About Town: Movin' on Down
Downtown State College’s only bookstore has gone underground. In the creeping age of Kindles, perhaps Webster’s is ahead of its time.
Such a secluded place may require a search, but you don’t have to whisper, “Joe sent me,” at the door. Just go to the right of the Uncle Eli’s mural and — below the gold, orange, and black hanging sign — walk down 16 steps (using the strong banister), and there you are.
Forced from the visible 128 South Allen Street (1999 to 2010), Webster’s Bookstore & Café reopened in April in the former Creative Oasis basement, 133 East Beaver Avenue. In this location, the used-book emporium is somewhat catty-corner from Schlow Centre Region Library.
Size has replaced location, location, location. The former 3,700-square-foot, street-side hangout has become a 6,300-square-foot below-stairs hangout — making it possible to more than double the number of books stocked.
Once again, smiles greeted the arrival of the used bookstore/community gathering place. (When the previous Webster’s opened, patrons showed up instantly — as though they were just waiting for such a comfy spot to materialize.)
“People were chomping at the bit for the opening!” says owner Elaine Meder-Wilgus.
Around 30 book browsers and drink sippers stop by daily; some 100 attend Webster’s concerts. Its books have increased from 80,000 to 165,000. Webster’s memberships have been introduced. Visual art is, of course, on the walls. Activist fliers are still posted.
“We really like the layout,” says Meder-Wilgus gazing around at the bigger space. “In the old store, I always thought that if two people stopped, they created a bottleneck.”
Downstairs, she says, “We kept the shelving low,” so as to bring the outdoors in, through a bank of high windows on the Humes Alley side. That also is the side with a handicapped-accessible entrance and a small patio (for those who don’t mind a view of the alley’s dumpster).
Interior brightness comes largely from the redone lighted ceiling. Underfoot, Webster’s has a sealed and polished “industrial”-look floor. Owner-painted swirls are here and there.
Long-playing-record fans can again riffle through albums — Josh Ferko’s Stax of Trax — but without worrying about errant elbows. And again, there is a reading corner with kids’ volumes. “A lot of parents bring little ones in,” says Meder-Wilgus.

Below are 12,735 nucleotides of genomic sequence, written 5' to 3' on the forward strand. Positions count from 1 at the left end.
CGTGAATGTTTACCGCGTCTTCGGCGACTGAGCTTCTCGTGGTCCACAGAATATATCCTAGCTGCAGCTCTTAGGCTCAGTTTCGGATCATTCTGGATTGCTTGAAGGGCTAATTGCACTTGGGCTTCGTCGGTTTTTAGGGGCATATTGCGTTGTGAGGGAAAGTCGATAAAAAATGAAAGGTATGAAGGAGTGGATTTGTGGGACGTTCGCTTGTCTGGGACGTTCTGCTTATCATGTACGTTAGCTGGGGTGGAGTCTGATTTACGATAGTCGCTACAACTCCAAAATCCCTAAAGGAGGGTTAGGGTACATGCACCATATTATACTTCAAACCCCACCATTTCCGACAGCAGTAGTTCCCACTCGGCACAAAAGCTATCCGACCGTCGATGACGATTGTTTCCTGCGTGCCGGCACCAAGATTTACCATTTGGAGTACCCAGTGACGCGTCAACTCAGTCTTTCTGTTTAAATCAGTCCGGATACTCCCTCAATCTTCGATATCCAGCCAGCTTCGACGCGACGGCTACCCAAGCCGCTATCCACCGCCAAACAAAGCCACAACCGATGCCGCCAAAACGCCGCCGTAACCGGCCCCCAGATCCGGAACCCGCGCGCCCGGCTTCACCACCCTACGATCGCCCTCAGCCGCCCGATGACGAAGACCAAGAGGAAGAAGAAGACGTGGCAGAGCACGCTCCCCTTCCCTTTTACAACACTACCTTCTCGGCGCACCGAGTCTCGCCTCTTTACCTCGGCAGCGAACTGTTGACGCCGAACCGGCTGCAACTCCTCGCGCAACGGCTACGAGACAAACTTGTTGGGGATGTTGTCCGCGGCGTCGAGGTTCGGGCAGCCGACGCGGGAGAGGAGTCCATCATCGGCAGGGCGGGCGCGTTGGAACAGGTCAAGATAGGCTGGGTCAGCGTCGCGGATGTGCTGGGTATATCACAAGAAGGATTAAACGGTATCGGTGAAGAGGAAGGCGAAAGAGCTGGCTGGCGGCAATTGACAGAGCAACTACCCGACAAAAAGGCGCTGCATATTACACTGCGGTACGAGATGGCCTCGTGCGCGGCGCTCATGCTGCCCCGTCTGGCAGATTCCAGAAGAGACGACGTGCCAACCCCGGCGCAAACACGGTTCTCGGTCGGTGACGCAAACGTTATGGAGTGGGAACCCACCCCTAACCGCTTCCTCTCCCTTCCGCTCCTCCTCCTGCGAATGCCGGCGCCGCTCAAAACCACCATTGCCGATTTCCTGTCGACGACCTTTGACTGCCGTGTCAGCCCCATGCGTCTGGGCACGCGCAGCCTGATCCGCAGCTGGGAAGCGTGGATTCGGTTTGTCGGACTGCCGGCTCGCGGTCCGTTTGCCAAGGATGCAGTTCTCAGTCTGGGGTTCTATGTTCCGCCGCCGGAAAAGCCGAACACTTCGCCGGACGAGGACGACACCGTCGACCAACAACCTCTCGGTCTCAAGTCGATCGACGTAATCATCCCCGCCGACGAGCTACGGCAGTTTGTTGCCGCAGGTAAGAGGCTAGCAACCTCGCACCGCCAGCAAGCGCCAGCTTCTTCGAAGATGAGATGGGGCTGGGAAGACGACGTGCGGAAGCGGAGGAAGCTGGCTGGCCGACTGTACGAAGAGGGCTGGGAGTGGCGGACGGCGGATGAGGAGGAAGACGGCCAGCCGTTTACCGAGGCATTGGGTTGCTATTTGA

With greater square footage, both Internet and warehouse books have been brought in-house, and there are now separate areas for live entertainment and community meetings.
The estimated 14-foot-by-30-foot Community Room, lined in books, holds regular and special meetings, including such diverse get-togethers as political confabs and an art reception. Community yoga takes place there once a month.
In the open Performance Space — situated beside the local-specialties café — folk musicians, for instance, strum in what might be a hand-me-down living room (furnished with an upright piano, a carpet, and an occasional chair in nonmatching prints). Audience members can sit at partitioned eating/listening tables, which have nearby outlets for computers. Other café tables have been removed for dancing.
The owner’s husband, Bill Wilgus, did the sound system. Sunday brunch music is a regular feature, as are, each month: The Second Winds big band music, the first Saturday; Open Mic Night, the first Thursday; “Muriel’s Repair,” storytelling brainchild of Pam Monk, the last Wednesday. Sizzle Sticks swing band and dancers perform every other month.
When Webster’s was founded, partner Fred Ramsey foresaw it as a descendant of venerable Nittany News, a book and periodical magnet for hippies and New York Times readers from the late 1950s until well into the 1970s. Ramsey had to step from the scene, and Meder-Wilgus bought him out in 2007.
Meder-Wilgus — also known for area acting since her Boal Barn Playhouse beginnings around 1980 — is a 1983 graduate of State College Area High School and a 1993 alumna of Penn State in a self-designed biological anthropology major. (Her daughter, “Mel,” is majoring in chemistry, with an emphasis on gender studies, at Barnard College.) In her nonbookish employee days, Meder-Wilgus managed another hangout, the former Hi-Way Pizza, was a floor manager for The Deli, and worked in the fashion industry in New York City.
Her new Webster’s has old faces. “Everybody came back,” she says of full-timers, as opposed to part-timers graduating from Penn State. Robbie Mayes is the manager; Molly Haight, the Internet manager. Explaining the latter category, Meder-Wilgus says, “We’ve been selling on the Internet since 1995. … We ship all over the world.”
A “destination-types of business,” Webster’s sees book hounds from Penn State conferences and from Altoona, Lewisburg, Lewistown, and Harrisburg, the owner says.
People seem happy to be down there. A 70-something fellow who was looking around, confirmed that. “You’ve got a great place here,” he said to a smiling Meder-Wilgus.